Dubai: Advertisers in the Middle East are now demanding the strictest compliance from websites and their publishers on where their ads show up. The build up of such pressure could push more web publishers to sign up for third-party checks of their websites to ensure they are doing their part in protecting a brand’s image.
The issue bubbled up to the surface after a spate of incidents in Europe involving digital ads that showed up alongside content deemed inappropriate by the brand owners. Leading advertisers and agencies pulled out ads from sites such as YouTube in response and demanded better checks and balances.
According to a top ad industry official, it’s not a problem exclusive to advertising markets elsewhere. “The challenge exists to anyone who has access to content on different platforms,” said Tarek Daouk, CEO of Starcom, the media buying powerhouse that is part of Publicis Group. “We are engaging with tech platforms in the region and seeing what they are doing to try and control brand safety as much as possible. And trying to understand how much of this can be controlled and what is acceptable for the industry.
“The discussions in the last three months happened in the Middle East in parallel with elsewhere and with the same seriousness as the global. There was no feeling that the concerns were not about us in the region.”
And is this a unified stance that the ad industry is taking on brand safety in the digital space? “I can confirm that we and our clients have taken the decisions together on such situations,” said Daouk. “I am not aware of an industry-wide approach. We are advising clients to take maximum possible measures for brand safety.
“In some cases, advertisers are satisfied. Some others want more assurance.”
While there have always been filters in place that will stop brand ads showing up on sites spewing hatred or pornography, it is far from being an exact science. And there is always a difference in perception about what be suitable in a western society may be unpalatable in the Middle East. Brands, then, have to walk a very fine line in only getting to be seen on digital platforms/content that are in sync with the wider society.
“We are not talking about a totally uncontrollable situation,” said Daouk. “There are ways to block certain content, and the big players have responded by making changes to the systems to try and control as much as possible. We engaged immediately with them, the tech platforms and web publishers.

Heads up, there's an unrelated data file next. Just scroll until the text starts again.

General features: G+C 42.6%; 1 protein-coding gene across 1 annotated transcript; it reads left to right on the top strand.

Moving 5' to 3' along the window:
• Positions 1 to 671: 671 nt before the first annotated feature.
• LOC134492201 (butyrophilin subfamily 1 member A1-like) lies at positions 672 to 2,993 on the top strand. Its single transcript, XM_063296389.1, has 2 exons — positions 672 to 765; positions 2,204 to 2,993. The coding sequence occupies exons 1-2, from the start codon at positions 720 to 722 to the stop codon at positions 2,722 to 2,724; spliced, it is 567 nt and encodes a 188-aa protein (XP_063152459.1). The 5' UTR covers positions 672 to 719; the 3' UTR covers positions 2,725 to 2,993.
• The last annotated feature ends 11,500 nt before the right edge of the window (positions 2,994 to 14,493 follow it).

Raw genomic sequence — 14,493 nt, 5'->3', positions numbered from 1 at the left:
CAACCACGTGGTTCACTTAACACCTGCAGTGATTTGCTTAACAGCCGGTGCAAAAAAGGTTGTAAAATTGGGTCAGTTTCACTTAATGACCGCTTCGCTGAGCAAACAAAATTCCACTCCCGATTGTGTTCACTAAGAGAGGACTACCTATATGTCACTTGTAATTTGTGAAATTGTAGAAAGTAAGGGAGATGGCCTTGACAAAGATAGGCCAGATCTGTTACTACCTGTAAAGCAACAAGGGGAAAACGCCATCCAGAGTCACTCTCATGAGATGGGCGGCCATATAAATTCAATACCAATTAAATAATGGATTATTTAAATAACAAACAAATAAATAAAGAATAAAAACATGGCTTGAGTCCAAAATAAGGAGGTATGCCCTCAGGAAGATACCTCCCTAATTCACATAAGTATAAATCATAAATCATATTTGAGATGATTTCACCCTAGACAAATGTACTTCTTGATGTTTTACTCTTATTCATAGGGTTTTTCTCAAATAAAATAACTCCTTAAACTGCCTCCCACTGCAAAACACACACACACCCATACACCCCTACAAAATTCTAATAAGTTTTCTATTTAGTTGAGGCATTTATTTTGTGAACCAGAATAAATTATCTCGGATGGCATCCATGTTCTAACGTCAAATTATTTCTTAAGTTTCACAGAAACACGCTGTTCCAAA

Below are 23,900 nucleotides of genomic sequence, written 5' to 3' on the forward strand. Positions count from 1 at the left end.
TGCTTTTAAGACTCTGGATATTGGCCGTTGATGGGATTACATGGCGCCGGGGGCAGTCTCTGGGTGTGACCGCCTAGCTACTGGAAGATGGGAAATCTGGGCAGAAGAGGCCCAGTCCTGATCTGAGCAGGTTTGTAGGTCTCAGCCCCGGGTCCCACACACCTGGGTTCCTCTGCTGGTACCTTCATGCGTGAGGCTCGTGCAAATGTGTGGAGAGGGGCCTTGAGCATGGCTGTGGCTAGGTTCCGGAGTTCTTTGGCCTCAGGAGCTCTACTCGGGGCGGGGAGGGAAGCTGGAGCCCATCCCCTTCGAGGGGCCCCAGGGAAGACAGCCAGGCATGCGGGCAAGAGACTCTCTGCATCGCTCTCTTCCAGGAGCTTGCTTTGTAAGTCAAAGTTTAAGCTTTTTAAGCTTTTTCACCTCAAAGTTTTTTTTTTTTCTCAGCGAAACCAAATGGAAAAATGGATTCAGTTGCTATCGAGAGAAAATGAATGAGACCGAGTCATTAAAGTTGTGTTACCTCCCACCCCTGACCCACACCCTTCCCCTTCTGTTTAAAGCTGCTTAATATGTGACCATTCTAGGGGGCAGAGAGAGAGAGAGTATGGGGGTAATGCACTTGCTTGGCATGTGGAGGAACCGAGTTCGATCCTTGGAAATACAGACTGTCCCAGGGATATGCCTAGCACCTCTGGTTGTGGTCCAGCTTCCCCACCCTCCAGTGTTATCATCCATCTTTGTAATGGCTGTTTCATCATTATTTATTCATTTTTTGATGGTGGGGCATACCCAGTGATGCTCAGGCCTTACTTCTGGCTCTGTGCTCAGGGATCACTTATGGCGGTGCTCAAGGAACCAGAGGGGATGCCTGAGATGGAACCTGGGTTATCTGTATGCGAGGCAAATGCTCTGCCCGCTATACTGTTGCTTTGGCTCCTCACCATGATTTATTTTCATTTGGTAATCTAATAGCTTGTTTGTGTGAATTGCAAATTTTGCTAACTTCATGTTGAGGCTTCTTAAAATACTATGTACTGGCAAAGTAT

“Can the algorithms and available technology be able to block 100 per cent? If not, what is the acceptable risk factor for advertisers. So far, no one has an absolute answer. But it’s being worked on.”
So far, the approach advertisers in the region have taken is not to penalise anyone. Rather, they are pushing for independent monitoring. Daouk believes this stands a decent chance of doing the needful.
“There are tools to monitor digital ad verifications — as such it’s not something new,” he added. “What’s required is for web publishers in the region to allow third-party monitoring. And especially in cases where the manual work is extremely difficult.
“These monitors are available in the Middle East and we need to empower them. The multinationals are having the same discussions elsewhere. Third-party verification, third-party monitoring and third party reporting is absolutely critical.
“The momentum had started before, with verification... but it’s speeding up now. But the available technology alone cannot block 100 per cent. There has to be a combination of tech and the human interface to do the needful.”
Even without increased scrutiny, the region’s digital ad marketplace is on the cusp of major changes. The rate of growth in ad spending in the first-half of this decade has started to slow down. According to Daouk, it has been visible for more than 18 months and did not suddenly show up in the last quarter or two.
The broader ad spending patterns too remain weak. “Our forecast for 2017 is for a 9 per cent drop in total spend and that’s after the 10 per cent drop in 2016,” the CEO said. “But in 2018, the drop should decline to 3-4 per cent and 2019 should see further stabilising.
“But decisions such as the one taken in Saudi Arabia about issuing bonuses will be a net positive for the region, if it means more disposable incomes. But the bigger question is when will the bonuses come through and when will the higher consumer spending start as a consequence.”